Enslaved is back with another slab of weirdness that only they can conjure. The band has been at it for more than 25 years now; their name is etched on the black metal pantheon for eternity. But to just call a band like Enslaved ‘black metal’ is patently absurd in 2017. That’s fine – they haven’t “just” been a black metal band for a while. The guys in Enslaved have paved their own way, for better or for worse. They’ve gained fans and lost fans by not sticking to the same pattern, and whether you like them or not you have to respect them.
The good news here is that though this is a new beast with an evolved sound, this isn’t so far off the deep end that it would alienate fans of the band’s material since the mid-aughts. Sound-wise, this would stand toe to toe with an album like Ruun or 2015’s glorious album In Times. “Storm Son” has been released as a single for several months, and it is a fantastic way to kick the album off, containing both an intriguing ambient intro and then a really nice segue into absolutely resplendent harmonized clean vocal sounds. The band added keyboardist Håkon Vinje this year, and I believe his addition has added much needed color and fullness to the clean vocal arrangements here.
“Storm Son” in particular is a very dense 10-minute epic, replete with periods of black metal fervor and more progressive riffing patterns that are touched up with tasteful keyboards not unlike what you’d hear on a more modern Opeth song. It’s a song that masterfully does not feel at all like its length, which is always nice to see on an album that approaches an hour in length. “The River’s Mouth” contains none of the ambient flourishes of the album-opener, and instead begins with bombastic heavy metal chords and Grutle Kjellson’s unmistakable raspy vocals. Distant in the background we hear more of the clean vocals, reminding me of something Moonsorrow might do to give the song a more “epic” sound. It is little touches like that, including some really nice sounding synthesizers that make for a dense listen, and one that is rewarding the more you listen to it. Some of those clean vocal parts are my favorite moments on this entire album.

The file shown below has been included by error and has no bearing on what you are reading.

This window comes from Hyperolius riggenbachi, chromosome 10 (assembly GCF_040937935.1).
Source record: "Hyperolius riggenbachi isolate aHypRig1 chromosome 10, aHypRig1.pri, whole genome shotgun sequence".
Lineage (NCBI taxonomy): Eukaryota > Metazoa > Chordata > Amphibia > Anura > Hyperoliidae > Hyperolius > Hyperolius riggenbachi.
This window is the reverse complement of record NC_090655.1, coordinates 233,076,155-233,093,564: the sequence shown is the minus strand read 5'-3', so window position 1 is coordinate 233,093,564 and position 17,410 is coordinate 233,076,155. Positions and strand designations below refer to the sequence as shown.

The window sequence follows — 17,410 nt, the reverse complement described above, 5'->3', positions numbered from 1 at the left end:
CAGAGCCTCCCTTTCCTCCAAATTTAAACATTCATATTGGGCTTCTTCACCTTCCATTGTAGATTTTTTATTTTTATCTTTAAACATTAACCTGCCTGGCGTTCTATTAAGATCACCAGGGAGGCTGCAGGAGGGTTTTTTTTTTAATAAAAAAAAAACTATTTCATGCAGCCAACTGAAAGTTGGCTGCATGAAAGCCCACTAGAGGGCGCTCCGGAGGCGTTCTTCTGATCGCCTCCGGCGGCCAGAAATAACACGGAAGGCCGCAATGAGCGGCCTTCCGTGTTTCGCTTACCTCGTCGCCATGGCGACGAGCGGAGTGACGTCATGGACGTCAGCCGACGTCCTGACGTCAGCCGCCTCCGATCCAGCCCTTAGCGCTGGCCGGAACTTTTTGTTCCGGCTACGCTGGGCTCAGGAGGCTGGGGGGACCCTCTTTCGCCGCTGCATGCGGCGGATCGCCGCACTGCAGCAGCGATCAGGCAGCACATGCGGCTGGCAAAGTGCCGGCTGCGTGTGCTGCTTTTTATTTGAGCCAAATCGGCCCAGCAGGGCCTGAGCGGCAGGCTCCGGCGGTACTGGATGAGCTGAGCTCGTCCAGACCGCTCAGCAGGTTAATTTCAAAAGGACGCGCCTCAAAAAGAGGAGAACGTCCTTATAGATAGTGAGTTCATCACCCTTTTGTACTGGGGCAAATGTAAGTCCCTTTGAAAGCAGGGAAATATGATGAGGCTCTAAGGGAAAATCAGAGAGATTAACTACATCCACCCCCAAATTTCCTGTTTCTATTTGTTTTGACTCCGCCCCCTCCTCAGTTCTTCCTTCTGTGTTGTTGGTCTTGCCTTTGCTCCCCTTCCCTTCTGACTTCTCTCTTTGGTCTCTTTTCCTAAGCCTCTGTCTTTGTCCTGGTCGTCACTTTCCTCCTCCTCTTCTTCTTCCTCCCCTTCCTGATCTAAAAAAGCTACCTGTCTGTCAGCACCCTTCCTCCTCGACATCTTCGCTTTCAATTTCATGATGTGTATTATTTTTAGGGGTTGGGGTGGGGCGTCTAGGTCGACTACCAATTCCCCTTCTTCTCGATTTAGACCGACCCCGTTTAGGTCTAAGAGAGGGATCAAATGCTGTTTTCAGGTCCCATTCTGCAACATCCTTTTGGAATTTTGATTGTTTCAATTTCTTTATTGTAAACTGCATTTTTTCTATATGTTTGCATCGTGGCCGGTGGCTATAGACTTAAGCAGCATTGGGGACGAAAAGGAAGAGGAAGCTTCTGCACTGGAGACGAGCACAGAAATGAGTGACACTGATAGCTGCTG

Some of the latter songs on the album have some really impressive guitar work, by Arve “Ice Dale” Isdal. His rocking pentatonic solo at the beginning of “Axis of the Worlds” is really interesting with the proggy chords being strummed underneath. It also makes me happy that at no point on this album are the guitar solos a self-indulgent shred fest. Instead, they serve as little dramatic flourishes that just enhance the overall musicality on display here. The music is dense and layered, but at the same time it doesn’t make for a hard listen. This is still an album you can put on and bang your head to. It drives forward and doesn’t seem unnecessarily disjointed like some “prog” metal can.
I don’t have the lyric sheet in front of me, but the lyrics I can discern through multiple listens of this album still call upon some of the same Norse and “Viking” esotericism the band has been known for since their early days. The album’s title, E, is actually the Elder Futhark rune ehwaz, as shown on the cover art. It is said that ehwaz represents a pair of galloping horses. Lyrically on this album, swinging swords and galloping warhorses abound. And with song titles like “Sacred Horse” and “Feathers of Eolh,” it seems they’re still drawing from the Scandinavian folklore that made them forebears of the whole “Viking metal” genre in the first place. Progressive, yes. Weird, yes. Epic, absolutely.
E is a highly enjoyable album that is all the same accessible to the ears and extremely complex at the same time. Hearing new things every time I press play is truly a rewarding part of listening to this album. I think the album is a fantastic follow-up to In Times, which I think is one of the best offerings in their post millennium career. When this album drops, get it and play it over and over.
WILLIAM SEAY rating: 8.9/10